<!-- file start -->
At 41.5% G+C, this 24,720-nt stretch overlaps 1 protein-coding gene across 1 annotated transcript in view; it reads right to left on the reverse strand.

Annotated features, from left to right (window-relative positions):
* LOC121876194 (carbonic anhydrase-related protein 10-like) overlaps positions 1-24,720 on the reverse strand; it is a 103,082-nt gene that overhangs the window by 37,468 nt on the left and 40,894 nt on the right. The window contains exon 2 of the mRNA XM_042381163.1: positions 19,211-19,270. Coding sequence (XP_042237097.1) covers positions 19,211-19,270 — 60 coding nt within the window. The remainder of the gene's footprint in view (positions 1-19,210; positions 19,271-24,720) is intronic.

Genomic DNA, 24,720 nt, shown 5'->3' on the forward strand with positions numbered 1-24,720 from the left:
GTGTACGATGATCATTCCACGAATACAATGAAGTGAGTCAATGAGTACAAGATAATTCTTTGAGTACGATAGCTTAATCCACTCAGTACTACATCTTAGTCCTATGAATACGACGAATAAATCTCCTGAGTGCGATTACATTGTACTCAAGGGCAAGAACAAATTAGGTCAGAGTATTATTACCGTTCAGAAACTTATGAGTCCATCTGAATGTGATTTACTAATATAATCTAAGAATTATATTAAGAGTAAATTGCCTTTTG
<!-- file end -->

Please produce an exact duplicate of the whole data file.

At 41.5% G+C, this 24,720-nt stretch overlaps 1 protein-coding gene across 1 annotated transcript in view; it reads right to left on the reverse strand.

Annotated features, from left to right (window-relative positions):
* LOC121876194 (carbonic anhydrase-related protein 10-like) overlaps positions 1-24,720 on the reverse strand; it is a 103,082-nt gene that overhangs the window by 37,468 nt on the left and 40,894 nt on the right. The window contains exon 2 of the mRNA XM_042381163.1: positions 19,211-19,270. Coding sequence (XP_042237097.1) covers positions 19,211-19,270 — 60 coding nt within the window. The remainder of the gene's footprint in view (positions 1-19,210; positions 19,271-24,720) is intronic.

Genomic DNA, 24,720 nt, shown 5'->3' on the forward strand with positions numbered 1-24,720 from the left:
GTGTACGATGATCATTCCACGAATACAATGAAGTGAGTCAATGAGTACAAGATAATTCTTTGAGTACGATAGCTTAATCCACTCAGTACTACATCTTAGTCCTATGAATACGACGAATAAATCTCCTGAGTGCGATTACATTGTACTCAAGGGCAAGAACAAATTAGGTCAGAGTATTATTACCGTTCAGAAACTTATGAGTCCATCTGAATGTGATTTACTAATATAATCTAAGAATTATATTAAGAGTAAATTGCCTTTTG